As shown in FIG. 6A, the gas nozzle 20 is preferably a slit nozzle whose gas outlet is formed into a slit. This makes the control of gas blow easy. The slit width of the gas outlet 20 a of the gas nozzle 20 is preferably within the range of about 0.1 to 10 mm. The gas outlet portion may have a tapered section toward the front end (FIG. 6B) or vice versa (FIG. 6C).

Not a single gas nozzle but two or more separate gas nozzles may be used. If two or more separate gas nozzles different in nozzle shape, attachment angle or direction, applying gas blow, or the like, are used, then effect to various forms of excess balls may be improved.

In this embodiment, balls B may be temporarily arranged on the carrier board 15 into an arrangement pattern as shown by solid lines in FIG. 7, which pattern corresponds to a rectangular outline along the periphery of the carrier board 15. Alternatively, the pattern may include the positions as shown by broken lines.

In this embodiment, balls are sucked onto the respective suction holes 14 of the carrier board 15 and temporarily arranged thereon. Gas blow is then applied from the gas nozzle 20 to the ball arrangement region of the carrier board 15 as shown in FIG. 4 so that normal balls B exactly sucked onto the respective suction holes 14 remain intact and excess balls other than the normal balls are removed. At this time, by having properly regulated the inclination angle θ of the gas nozzle 20 and the flow rate or pressure of the gas blow, only the excess balls can surely be removed.

In this manner, application of gas blow from the gas nozzle 20 brings about high efficiency of excess ball removal. However, cooperation with the vibrator 16 that applies vibration to the carrier board 15 is more effective. By applying supersonic vibration to the suction means 13 through the vibrator 16, the carrier board 15 is finely vibrated and excess balls are surely removed. When both of gas blow and fine vibration are used, the gas blow may be applied before or after the fine vibration. Of course, the gas blow and the fine vibration may be applied at once.

FIGS. 8A and 8B show another embodiment of the present invention including excess ball collecting means. After sucking balls, a suction head is stopped at a position over a gas nozzle and lowered into a collecting vessel 5, in which gas blow is applied so as to remove excess balls. Removed excess balls are collected in the collecting vessel 5 with which the gas nozzle is integrated. Thus the removed excess balls are never scattered in the other portions of the apparatus. If cut-off portions for allowing the suction head to pass are provided in the collecting vessel 5 of FIGS. 8A and 8B, excess balls can be removed with gas blow and collected into the collecting vessel 5 without stopping the suction head. Of course, the collecting vessel 5 may be provided separately from the gas nozzle. Besides, such collecting means is not a vessel but an adhesive tape or the like to which excess balls adhere.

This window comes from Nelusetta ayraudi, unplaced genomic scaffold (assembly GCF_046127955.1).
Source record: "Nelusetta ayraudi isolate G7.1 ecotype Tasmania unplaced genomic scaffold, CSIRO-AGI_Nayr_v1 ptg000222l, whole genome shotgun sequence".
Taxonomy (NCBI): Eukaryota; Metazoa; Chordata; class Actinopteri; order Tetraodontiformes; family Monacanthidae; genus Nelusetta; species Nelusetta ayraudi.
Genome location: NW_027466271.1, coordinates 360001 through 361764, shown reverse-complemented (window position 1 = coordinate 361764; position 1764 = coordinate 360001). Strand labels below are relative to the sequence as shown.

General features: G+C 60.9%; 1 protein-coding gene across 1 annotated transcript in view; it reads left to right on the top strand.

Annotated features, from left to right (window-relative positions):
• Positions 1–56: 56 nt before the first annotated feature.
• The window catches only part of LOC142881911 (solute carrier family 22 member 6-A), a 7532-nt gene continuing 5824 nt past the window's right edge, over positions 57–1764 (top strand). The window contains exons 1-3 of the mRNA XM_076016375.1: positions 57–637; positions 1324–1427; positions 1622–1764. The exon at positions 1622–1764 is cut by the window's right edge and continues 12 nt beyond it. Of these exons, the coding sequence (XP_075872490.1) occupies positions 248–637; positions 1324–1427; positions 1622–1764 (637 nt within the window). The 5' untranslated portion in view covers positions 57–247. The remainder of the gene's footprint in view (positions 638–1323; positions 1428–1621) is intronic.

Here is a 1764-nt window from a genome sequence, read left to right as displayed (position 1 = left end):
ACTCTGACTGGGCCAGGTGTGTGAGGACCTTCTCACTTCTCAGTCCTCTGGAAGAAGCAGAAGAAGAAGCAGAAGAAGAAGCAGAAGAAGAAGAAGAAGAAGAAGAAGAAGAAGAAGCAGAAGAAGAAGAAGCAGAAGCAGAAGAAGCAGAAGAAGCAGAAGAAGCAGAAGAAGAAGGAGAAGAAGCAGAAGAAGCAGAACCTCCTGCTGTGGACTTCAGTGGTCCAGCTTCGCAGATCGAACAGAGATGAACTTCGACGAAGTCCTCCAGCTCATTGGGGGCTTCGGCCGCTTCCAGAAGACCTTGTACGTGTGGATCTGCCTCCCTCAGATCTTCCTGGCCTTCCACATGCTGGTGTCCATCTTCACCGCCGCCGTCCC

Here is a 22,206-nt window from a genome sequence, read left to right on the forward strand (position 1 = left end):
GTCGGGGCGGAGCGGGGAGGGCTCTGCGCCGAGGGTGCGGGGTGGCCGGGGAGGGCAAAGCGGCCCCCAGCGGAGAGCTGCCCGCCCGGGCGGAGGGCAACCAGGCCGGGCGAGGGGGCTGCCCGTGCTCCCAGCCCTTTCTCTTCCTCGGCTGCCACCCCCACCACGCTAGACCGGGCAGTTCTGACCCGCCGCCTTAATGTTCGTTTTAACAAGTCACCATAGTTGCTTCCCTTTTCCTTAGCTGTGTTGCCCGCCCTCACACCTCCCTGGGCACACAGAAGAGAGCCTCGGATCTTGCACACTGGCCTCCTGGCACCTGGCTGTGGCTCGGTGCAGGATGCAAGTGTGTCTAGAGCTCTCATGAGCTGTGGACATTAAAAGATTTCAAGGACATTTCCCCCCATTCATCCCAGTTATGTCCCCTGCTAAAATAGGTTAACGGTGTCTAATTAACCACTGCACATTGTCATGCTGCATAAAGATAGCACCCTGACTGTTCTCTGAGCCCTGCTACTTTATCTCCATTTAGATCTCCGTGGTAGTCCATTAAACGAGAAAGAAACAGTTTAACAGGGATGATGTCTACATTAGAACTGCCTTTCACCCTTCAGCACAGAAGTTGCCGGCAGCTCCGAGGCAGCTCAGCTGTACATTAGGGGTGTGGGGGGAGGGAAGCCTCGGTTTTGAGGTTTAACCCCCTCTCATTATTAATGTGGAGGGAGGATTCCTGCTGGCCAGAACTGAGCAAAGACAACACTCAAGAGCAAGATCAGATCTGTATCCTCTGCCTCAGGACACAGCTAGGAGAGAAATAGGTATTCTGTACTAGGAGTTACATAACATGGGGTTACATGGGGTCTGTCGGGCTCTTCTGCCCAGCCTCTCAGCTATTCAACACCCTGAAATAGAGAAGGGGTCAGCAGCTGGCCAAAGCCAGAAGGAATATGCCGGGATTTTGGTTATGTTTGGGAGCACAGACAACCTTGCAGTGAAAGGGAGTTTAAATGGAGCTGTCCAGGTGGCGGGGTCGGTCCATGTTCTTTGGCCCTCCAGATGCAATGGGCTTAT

As described before in connection with the prior art, there is a case that excess balls can not fully be removed only by fine vibration through the vibrator 16 due to soils or the like. According to the present invention, however, since gas blow is applied in addition to such fine vibration, excess balls can completely and surely be removed. In this case, because not so intense vibration through the vibrator 16 is required for full removal, each ball surface is prevented from being damaged.

According to another aspect of the present invention, balls temporarily arranged on the carrier board 15 are further sucked in a direction different from the suction holes so as to remove excess balls other than the normal balls exactly sucked onto the respective suction holes. An embodiment of the present invention in which excess balls are removed by suction will be described below.

In this embodiment, in place of the gas nozzle 20 as described above, a suction nozzle is disposed near the carrier board 15. Balls temporarily arranged on the carrier board 15 are sucked by the suction nozzle in a direction different from the suction holes of the carrier board 15. The suction nozzle may have substantially the same basic structure as the gas nozzle 20. The suction nozzle is designed to be movable relatively to the carrier board 15. The inclination angle or the like of the suction nozzle in relation to the ball arrangement plane can be set properly.

In this embodiment, the suction nozzle is connected to a vacuum source (pump), a pressure regulator, or the like, and its suction force is controllable. The suction nozzle may be a slit nozzle but it must have an inner diameter allowing excess balls to be sucked into the nozzle.

In this embodiment, while the suction nozzle is moved relatively to the carrier board 15, balls temporarily arranged on the carrier board 15 are sucked by the suction nozzle in a direction different from the suction holes of the carrier board 15 so as to remove excess balls. Because the excess balls are sucked into the nozzle, the removed excess balls are never scattered in the other portions of the apparatus. This embodiment is thus convenient because separate excess ball collecting means is not required.

Also in this embodiment, cooperation with the vibrator 16 that applies vibration to the carrier board 15 is more effective. Like the above-described embodiment, by applying supersonic vibration to the carrier board 15 through the vibrator 16, the carrier board 15 is finely vibrated and excess balls are surely and efficiently removed by suction. When both of suction for removal and fine vibration are used, the suction for removal may be performed before or after applying the fine vibration. Of course, the suction for removal may be performed simultaneously with application of the fine vibration.